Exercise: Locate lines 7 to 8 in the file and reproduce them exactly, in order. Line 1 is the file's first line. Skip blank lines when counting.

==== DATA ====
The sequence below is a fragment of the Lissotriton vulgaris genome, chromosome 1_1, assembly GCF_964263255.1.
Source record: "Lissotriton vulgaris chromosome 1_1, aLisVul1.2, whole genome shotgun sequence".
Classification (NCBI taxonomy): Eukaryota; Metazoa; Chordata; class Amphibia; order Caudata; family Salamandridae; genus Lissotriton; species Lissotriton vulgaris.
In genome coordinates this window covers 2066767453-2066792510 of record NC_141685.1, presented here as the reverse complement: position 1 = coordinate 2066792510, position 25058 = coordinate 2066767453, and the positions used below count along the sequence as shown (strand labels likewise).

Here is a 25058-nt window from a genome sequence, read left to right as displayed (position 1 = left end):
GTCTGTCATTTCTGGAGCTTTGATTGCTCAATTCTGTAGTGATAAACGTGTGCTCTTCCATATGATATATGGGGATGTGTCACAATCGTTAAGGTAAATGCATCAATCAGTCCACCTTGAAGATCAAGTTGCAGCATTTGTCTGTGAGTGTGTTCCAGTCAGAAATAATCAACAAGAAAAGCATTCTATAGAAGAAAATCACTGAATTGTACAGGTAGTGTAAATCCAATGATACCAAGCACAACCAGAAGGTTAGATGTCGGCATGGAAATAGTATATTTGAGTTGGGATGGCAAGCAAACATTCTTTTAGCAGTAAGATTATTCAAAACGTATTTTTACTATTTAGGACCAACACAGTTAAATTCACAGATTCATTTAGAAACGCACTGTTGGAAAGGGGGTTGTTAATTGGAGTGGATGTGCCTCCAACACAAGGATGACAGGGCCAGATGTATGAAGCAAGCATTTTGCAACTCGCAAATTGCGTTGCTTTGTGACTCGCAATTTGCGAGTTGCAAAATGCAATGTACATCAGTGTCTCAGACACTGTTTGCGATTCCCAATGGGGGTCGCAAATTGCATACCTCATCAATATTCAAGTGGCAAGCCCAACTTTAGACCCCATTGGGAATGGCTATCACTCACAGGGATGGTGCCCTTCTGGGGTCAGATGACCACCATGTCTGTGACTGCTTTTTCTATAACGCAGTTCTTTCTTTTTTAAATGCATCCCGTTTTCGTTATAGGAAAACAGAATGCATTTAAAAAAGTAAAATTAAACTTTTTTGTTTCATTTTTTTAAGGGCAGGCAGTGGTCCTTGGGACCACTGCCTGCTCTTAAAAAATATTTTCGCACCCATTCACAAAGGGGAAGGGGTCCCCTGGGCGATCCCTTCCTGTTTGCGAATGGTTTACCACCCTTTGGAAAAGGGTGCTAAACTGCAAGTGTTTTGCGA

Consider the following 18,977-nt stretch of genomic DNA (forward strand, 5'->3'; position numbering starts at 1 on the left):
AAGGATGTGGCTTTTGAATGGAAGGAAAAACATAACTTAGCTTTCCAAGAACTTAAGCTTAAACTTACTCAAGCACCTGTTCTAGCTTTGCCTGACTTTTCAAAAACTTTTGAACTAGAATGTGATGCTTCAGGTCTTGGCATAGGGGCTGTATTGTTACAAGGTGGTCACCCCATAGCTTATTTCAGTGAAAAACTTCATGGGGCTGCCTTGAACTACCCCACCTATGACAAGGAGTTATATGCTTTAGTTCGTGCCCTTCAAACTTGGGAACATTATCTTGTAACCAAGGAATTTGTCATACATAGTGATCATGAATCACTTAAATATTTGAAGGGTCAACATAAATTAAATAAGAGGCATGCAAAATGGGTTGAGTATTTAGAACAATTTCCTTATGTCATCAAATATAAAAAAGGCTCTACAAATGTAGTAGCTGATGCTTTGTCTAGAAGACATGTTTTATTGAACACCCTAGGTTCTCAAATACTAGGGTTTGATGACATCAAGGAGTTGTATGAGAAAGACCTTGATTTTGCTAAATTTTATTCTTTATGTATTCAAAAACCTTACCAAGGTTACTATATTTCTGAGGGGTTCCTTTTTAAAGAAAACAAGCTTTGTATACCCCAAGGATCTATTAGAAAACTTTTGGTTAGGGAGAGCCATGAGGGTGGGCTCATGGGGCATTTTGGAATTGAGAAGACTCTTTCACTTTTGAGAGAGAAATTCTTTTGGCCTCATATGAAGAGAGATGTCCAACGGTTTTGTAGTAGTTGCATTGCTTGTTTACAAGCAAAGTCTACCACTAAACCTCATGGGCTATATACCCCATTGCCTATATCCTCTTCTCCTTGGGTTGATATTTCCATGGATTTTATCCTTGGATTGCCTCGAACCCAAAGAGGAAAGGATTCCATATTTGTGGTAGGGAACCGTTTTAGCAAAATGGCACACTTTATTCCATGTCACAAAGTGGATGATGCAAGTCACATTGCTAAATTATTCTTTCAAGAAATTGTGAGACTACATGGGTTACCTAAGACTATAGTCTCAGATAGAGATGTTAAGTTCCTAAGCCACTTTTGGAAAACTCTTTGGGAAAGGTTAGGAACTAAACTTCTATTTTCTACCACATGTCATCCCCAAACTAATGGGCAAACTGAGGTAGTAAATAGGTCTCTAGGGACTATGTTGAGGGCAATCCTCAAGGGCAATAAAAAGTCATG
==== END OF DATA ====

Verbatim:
Consider the following 18,977-nt stretch of genomic DNA (forward strand, 5'->3'; position numbering starts at 1 on the left):
AAGGATGTGGCTTTTGAATGGAAGGAAAAACATAACTTAGCTTTCCAAGAACTTAAGCTTAAACTTACTCAAGCACCTGTTCTAGCTTTGCCTGACTTTTCAAAAACTTTTGAACTAGAATGTGATGCTTCAGGTCTTGGCATAGGGGCTGTATTGTTACAAGGTGGTCACCCCATAGCTTATTTCAGTGAAAAACTTCATGGGGCTGCCTTGAACTACCCCACCTATGACAAGGAGTTATATGCTTTAGTTCGTGCCCTTCAAACTTGGGAACATTATCTTGTAACCAAGGAATTTGTCATACATAGTGATCATGAATCACTTAAATATTTGAAGGGTCAACATAAATTAAATAAGAGGCATGCAAAATGGGTTGAGTATTTAGAACAATTTCCTTATGTCATCAAATATAAAAAAGGCTCTACAAATGTAGTAGCTGATGCTTTGTCTAGAAGACATGTTTTATTGAACACCCTAGGTTCTCAAATACTAGGGTTTGATGACATCAAGGAGTTGTATGAGAAAGACCTTGATTTTGCTAAATTTTATTCTTTATGTATTCAAAAACCTTACCAAGGTTACTATATTTCTGAGGGGTTCCTTTTTAAAGAAAACAAGCTTTGTATACCCCAAGGATCTATTAGAAAACTTTTGGTTAGGGAGAGCCATGAGGGTGGGCTCATGGGGCATTTTGGAATTGAGAAGACTCTTTCACTTTTGAGAGAGAAATTCTTTTGGCCTCATATGAAGAGAGATGTCCAACGGTTTTGTAGTAGTTGCATTGCTTGTTTACAAGCAAAGTCTACCACTAAACCTCATGGGCTATATACCCCATTGCCTATATCCTCTTCTCCTTGGGTTGATATTTCCATGGATTTTATCCTTGGATTGCCTCGAACCCAAAGAGGAAAGGATTCCATATTTGTGGTAGGGAACCGTTTTAGCAAAATGGCACACTTTATTCCATGTCACAAAGTGGATGATGCAAGTCACATTGCTAAATTATTCTTTCAAGAAATTGTGAGACTACATGGGTTACCTAAGACTATAGTCTCAGATAGAGATGTTAAGTTCCTAAGCCACTTTTGGAAAACTCTTTGGGAAAGGTTAGGAACTAAACTTCTATTTTCTACCACATGTCATCCCCAAACTAATGGGCAAACTGAGGTAGTAAATAGGTCTCTAGGGACTATGTTGAGGGCAATCCTCAAGGGCAATAAAAAGTCATG